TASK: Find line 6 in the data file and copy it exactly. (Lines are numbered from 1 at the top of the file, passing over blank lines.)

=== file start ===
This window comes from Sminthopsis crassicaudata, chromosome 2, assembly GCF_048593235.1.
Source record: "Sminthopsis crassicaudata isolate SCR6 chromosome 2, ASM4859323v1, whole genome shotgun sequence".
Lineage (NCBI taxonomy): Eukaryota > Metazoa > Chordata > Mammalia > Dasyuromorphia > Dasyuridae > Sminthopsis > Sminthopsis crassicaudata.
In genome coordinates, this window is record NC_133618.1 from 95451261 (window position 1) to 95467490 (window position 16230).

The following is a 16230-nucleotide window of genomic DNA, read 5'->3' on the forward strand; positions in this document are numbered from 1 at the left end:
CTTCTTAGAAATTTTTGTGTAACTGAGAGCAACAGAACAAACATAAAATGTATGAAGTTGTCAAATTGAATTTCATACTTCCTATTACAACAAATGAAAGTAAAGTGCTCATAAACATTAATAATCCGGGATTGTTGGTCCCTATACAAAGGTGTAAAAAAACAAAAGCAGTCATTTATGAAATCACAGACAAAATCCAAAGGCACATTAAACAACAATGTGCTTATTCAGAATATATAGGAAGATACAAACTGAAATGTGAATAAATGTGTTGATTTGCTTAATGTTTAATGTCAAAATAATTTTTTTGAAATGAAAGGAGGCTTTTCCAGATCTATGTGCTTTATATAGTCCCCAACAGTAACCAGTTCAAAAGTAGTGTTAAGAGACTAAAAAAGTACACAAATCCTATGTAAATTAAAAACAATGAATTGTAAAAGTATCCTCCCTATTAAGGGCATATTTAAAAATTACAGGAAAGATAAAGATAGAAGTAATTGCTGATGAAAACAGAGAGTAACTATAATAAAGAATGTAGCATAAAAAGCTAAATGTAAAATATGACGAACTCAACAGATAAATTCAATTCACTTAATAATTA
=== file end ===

CTTCTTAGAAATTTTTGTGTAACTGAGAGCAACAGAACAAACATAAAATGTATGAAGTTGTCAAATTGAATTTCATACTTCCTATTACAACAAATGAAAGTAAAGTGCTCATAAACATTAATAATCCGGGATTGTTGGTCCCTATACAAAGGTGTAAAAAAACAAAAGCAGTCATTTATGAAATCACAGACAAAATCCAAAGGCACATTAAACAACAATGTGCTTATTCAGAATATATAGGAAGATACAAACTGAAATGTGAATAAATGTGTTGATTTGCTTAATGTTTAATGTCAAAATAATTTTTTTGAAATGAAAGGAGGCTTTTCCAGATCTATGTGCTTTATATAGTCCCCAACAGTAACCAGTTCAAAAGTAGTGTTAAGAGACTAAAAAAGTACACAAATCCTATGTAAATTAAAAACAATGAATTGTAAAAGTATCCTCCCTATTAAGGGCATATTTAAAAATTACAGGAAAGATAAAGATAGAAGTAATTGCTGATGAAAACAGAGAGTAACTATAATAAAGAATGTAGCATAAAAAGCTAAATGTAAAATATGACGAACTCAACAGATAAATTCAATTCACTTAATAATTA